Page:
“Out of the Labs”: The role for ethnography in guiding clinical trials
Article first published online: 11 FEB 2014
© 2013 by The American Anthropological Association. Some rights reserved.
Ethnographic Praxis in Industry Conference Proceedings
Volume 2013, Issue 1, pages 161–170, September 2013
How to Cite
GARGEYA, Y. and HOLME, M. (2013), “Out of the Labs”: The role for ethnography in guiding clinical trials. Ethnographic Praxis, 2013: 161–170. doi: 10.1111/j.1559-8918.2013.00014.x
- Issue published online: 11 FEB 2014
- Article first published online: 11 FEB 2014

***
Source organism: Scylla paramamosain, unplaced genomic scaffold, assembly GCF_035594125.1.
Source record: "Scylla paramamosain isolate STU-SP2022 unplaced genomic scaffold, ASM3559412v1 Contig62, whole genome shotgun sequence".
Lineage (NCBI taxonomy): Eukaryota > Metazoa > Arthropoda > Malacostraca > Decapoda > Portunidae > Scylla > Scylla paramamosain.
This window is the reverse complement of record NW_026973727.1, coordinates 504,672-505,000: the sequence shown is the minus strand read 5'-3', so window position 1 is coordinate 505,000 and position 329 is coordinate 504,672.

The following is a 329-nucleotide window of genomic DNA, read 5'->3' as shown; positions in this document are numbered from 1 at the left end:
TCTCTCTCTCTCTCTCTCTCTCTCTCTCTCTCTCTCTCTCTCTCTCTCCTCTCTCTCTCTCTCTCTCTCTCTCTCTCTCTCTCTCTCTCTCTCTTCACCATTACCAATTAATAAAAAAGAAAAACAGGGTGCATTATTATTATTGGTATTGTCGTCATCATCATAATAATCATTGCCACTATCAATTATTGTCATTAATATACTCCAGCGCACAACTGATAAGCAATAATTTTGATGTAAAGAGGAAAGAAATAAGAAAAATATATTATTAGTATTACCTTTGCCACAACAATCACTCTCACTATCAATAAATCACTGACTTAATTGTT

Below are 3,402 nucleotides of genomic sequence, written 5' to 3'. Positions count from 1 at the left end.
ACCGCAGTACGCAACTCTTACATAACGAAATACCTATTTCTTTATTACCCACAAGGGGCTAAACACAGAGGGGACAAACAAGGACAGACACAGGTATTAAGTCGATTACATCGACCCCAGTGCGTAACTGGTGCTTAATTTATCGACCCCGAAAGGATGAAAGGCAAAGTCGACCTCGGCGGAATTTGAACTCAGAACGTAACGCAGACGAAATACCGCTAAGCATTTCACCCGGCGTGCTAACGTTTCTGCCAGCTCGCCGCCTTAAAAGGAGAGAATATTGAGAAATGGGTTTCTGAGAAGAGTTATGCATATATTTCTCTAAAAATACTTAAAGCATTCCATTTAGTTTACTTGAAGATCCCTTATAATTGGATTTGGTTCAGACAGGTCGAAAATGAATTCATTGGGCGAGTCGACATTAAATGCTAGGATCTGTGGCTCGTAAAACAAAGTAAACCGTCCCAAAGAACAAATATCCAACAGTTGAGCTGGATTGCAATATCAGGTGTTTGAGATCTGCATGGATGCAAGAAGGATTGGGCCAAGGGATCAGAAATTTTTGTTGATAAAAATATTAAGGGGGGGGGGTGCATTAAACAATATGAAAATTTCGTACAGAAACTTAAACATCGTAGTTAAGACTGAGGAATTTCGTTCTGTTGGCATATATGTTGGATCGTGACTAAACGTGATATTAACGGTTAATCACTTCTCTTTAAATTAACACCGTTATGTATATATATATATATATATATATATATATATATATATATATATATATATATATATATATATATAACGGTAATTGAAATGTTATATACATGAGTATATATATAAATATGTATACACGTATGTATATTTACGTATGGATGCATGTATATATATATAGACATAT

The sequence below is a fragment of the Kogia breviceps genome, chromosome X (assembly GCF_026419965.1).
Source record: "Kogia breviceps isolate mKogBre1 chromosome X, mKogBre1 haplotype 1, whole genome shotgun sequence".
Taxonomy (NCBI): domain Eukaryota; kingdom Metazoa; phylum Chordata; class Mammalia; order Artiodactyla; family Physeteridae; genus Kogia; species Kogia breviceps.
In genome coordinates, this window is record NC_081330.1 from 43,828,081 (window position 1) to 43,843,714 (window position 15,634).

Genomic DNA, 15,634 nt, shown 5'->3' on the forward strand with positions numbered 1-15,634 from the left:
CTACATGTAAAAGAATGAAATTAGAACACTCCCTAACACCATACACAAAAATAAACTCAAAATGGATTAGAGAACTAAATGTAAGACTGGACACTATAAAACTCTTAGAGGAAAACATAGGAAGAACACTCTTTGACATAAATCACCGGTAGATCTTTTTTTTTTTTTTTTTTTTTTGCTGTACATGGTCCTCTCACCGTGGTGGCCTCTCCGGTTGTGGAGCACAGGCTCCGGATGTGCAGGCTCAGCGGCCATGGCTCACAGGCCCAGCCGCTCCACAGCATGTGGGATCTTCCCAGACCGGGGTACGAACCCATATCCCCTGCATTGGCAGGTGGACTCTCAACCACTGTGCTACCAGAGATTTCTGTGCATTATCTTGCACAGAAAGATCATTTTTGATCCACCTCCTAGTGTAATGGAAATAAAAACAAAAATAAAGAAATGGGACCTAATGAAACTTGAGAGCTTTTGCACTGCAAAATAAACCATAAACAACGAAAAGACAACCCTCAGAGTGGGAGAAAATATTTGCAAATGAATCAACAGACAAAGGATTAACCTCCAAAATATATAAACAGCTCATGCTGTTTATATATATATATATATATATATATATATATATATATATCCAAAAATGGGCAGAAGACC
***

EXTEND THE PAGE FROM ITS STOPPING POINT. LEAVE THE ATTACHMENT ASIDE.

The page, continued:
Ethnography and clinical research appear fundamentally disparate, even conflicting. Their very objectives are dichotomous – the latter moves molecules ‘from the lab to consumer market’ in controlled environments, while the former studies the uncontrolled environment of everyday life. However, with the new reality of pharmaceutical research and development, companies are urged to look into new ways of delivering impact and value to payers, prescribers, and users. This paper explores how ethnographic research can fill that role in early stages of pharmaceutical clinical trials, challenging current paradigms of method as well as parameters for success – and how bridging methodologies can open new avenues for ethnographic practice in business.